03.04.2012 . created by Ruth Mac Partlin
My technology colleagues have been doing the same thing in different ways for the past ten years. Over the past six months, there’s been a buzz in the office, something is grasping all of our imaginations, actually not something, too many things to take account of. There’s a shake-up, disruptive technologies is how it’s reported in the press and technology media. We’re taking out and dusting off our internal blog, we’re in information overload, new products, new platforms and amazing ideas and our collective creative brain is in overload.
What is just a feeling becomes reality when I’m asked to login to a new system that one of our technologists has developed in ‘his spare time’. I don’t think we’re keeping him busy enough, actually on second thoughts, he can probably take care of routine work with his eyes closed at this stage, in fact he has probably written programmes to take care of his responsibilities.
I take a look at the computer screen and before my eyes I’m presented with a solution to the big problem I have with Social Media - measurement. It’s a sentiment engine. OooKay! I scan the screen and take in terms like actors, sentiment, influencers. I see parameters like keywords, social media websites and brands. Underneath, I see listings of posts and comments in realtime, he has even visually presented some of the data in graphs. As usual I start asking questions which are answered with links to Wikipedia and Stanford University. Your job, I’m told, is to figure out what marketers need. Then, begins my journey of discovery, using the tried and trusted methods of market and competitive analysis.
Some of our clients have already been supplied with sentiment reports from agencies around the world. I’ve looked at them, and questioned them, how do they come up with that conclusion, what was their starting point, is that not very subjective and where exactly did they get this data?
As I delved into the companies and products in this space, read the whitepapers, watched the videos and viewed the products already on the market, I realised that the easy part is collecting the data, and many of the products are very good at doing this. When you move into measuring the sentiment it’s a different story.
Sentiment analysis tries to determine the attitude, opinion, emotional state, or intended emotional communication of a speaker over time. This is done by classifying subjectivity, polarity, tonality and emotion. Applying this analysis to the volume of online user generated content can only be done with the help of computers. Most of the products I’ve reviewed provide sentiment on a graph that illustrates positive or negative sentiment, and in some instances, neutral. Depending on the product, sentiment is controlled by parameters input by humans, either at the start or end of the process. For example the ScoutLabs product recently acquired by Lithium Technologies, has a Human override of machine scored sentiment values which it says will continually improve sentiment accuracy as the machine "learns" from human override.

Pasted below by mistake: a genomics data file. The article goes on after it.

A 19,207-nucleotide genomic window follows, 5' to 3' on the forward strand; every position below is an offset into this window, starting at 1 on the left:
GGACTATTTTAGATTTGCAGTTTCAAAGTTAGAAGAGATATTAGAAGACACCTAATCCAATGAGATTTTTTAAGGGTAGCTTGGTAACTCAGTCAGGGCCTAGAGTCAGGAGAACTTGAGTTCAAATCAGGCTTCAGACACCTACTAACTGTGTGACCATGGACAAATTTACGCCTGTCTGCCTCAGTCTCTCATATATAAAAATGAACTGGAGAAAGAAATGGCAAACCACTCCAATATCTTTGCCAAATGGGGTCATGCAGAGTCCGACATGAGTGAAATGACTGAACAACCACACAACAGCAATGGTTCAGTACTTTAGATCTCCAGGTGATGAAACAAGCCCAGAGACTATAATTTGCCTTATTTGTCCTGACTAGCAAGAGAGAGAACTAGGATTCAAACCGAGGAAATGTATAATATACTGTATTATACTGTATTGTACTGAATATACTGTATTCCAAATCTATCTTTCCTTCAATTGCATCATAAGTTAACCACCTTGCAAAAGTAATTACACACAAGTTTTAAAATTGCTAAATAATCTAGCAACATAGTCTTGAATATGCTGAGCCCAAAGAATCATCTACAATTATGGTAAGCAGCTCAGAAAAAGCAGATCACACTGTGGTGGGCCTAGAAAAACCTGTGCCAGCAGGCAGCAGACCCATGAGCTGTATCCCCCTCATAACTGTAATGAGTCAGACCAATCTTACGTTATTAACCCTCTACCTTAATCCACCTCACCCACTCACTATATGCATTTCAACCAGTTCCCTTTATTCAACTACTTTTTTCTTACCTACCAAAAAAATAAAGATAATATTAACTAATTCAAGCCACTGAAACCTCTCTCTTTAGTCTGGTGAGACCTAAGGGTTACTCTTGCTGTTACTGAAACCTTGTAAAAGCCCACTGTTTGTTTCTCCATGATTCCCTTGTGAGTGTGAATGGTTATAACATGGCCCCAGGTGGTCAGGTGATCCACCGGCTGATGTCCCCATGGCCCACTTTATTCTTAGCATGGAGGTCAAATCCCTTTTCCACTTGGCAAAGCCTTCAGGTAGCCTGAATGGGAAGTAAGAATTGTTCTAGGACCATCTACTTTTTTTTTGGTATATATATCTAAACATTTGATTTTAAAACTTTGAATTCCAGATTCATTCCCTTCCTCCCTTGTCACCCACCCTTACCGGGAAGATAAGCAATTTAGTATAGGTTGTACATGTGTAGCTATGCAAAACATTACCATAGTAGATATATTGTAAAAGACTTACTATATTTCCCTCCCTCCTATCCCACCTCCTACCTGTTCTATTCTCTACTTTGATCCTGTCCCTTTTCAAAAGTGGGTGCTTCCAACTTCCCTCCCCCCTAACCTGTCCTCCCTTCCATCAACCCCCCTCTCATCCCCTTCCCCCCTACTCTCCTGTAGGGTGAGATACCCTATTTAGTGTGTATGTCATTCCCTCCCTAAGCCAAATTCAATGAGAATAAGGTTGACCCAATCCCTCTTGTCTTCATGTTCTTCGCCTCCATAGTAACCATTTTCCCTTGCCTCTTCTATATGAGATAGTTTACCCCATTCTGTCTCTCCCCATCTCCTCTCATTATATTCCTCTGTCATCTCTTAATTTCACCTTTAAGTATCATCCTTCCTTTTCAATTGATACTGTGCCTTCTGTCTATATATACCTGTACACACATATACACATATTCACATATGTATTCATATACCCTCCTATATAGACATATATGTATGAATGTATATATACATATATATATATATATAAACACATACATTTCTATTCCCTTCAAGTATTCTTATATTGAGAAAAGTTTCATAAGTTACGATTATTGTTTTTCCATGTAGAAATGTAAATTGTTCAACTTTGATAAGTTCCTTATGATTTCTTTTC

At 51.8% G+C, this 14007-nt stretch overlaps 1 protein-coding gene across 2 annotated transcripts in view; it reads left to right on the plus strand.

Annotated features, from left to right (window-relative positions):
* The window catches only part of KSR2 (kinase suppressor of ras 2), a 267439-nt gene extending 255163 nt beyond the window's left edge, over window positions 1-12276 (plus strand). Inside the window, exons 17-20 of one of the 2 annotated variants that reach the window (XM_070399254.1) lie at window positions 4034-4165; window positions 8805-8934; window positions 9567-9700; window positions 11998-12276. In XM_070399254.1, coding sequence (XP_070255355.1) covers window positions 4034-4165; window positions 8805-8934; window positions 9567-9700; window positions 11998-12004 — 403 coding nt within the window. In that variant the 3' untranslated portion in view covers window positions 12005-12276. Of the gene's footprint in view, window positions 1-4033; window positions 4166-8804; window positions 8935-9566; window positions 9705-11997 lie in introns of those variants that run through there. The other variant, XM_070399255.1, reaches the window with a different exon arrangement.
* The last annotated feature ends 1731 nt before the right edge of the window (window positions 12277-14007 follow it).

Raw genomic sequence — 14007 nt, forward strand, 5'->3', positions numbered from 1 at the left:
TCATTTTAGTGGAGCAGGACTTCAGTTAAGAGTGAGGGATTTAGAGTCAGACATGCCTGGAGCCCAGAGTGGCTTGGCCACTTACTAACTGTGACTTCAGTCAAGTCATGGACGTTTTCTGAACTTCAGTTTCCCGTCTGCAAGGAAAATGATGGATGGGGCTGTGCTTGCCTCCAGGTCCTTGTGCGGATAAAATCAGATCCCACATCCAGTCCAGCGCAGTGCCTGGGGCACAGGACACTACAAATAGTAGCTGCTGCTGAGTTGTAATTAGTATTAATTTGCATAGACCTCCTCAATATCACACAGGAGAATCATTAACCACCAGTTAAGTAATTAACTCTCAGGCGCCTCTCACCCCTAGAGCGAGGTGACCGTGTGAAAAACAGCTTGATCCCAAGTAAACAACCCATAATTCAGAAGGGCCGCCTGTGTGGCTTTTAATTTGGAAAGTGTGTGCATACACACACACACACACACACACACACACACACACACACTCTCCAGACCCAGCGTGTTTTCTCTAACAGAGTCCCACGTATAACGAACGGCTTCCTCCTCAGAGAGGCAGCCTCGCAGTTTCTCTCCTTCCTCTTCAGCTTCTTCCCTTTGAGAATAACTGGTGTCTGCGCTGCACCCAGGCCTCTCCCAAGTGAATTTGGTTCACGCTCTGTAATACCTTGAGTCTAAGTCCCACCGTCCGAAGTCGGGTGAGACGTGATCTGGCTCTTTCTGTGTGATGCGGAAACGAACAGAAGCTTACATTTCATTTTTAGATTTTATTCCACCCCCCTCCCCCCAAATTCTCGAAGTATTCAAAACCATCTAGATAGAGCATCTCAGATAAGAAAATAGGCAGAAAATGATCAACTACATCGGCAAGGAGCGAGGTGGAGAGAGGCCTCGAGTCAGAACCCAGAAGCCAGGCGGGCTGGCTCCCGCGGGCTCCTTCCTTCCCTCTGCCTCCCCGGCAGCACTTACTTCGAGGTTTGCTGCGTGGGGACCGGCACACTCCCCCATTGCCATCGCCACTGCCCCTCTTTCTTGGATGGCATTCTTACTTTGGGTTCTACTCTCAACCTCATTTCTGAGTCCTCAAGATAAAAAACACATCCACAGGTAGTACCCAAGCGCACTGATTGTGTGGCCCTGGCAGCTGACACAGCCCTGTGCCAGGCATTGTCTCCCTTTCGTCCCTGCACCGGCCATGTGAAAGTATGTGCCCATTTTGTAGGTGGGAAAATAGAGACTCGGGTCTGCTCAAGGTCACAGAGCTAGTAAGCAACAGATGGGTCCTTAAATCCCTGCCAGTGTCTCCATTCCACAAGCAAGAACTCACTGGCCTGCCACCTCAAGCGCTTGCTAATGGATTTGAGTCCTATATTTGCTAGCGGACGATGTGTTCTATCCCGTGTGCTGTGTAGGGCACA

Since I’ve started researching this area, many of the companies I had identified have been bought by larger entities. From a marketing perspective the most interesting is probably the acquisition of Radian 6 by Salesforce.com in late March 2011. In press releases following the acquisition, Radian 6 is said to provide detailed dashboards and basic sentiment analysis. Analysts predict Salesforce.com will have to acquire one more company to bolster the Radian 6 sentiment analysis capabilities. For many of the products, I think the same applies to the sentiment element of their product offerings.
So to answer my colleagues’ question, what do marketers need from a sentiment engine, I would surmise that they won’t know exactly what they need until they start experimenting and using what’s available. They won’t be able to judge the effectiveness of the analysis until it’s been tried and tested in their company.
Marketing managers do need something beyond Likes and Share counters to measure effectiveness and the new evolving products will help them identify opportunities and address challenges. They will need in-house resources to set-up, analyse and take action based on sentiment. And above all the will need to have confidence in the product they choose, as it will be another few years before the market leader emerges.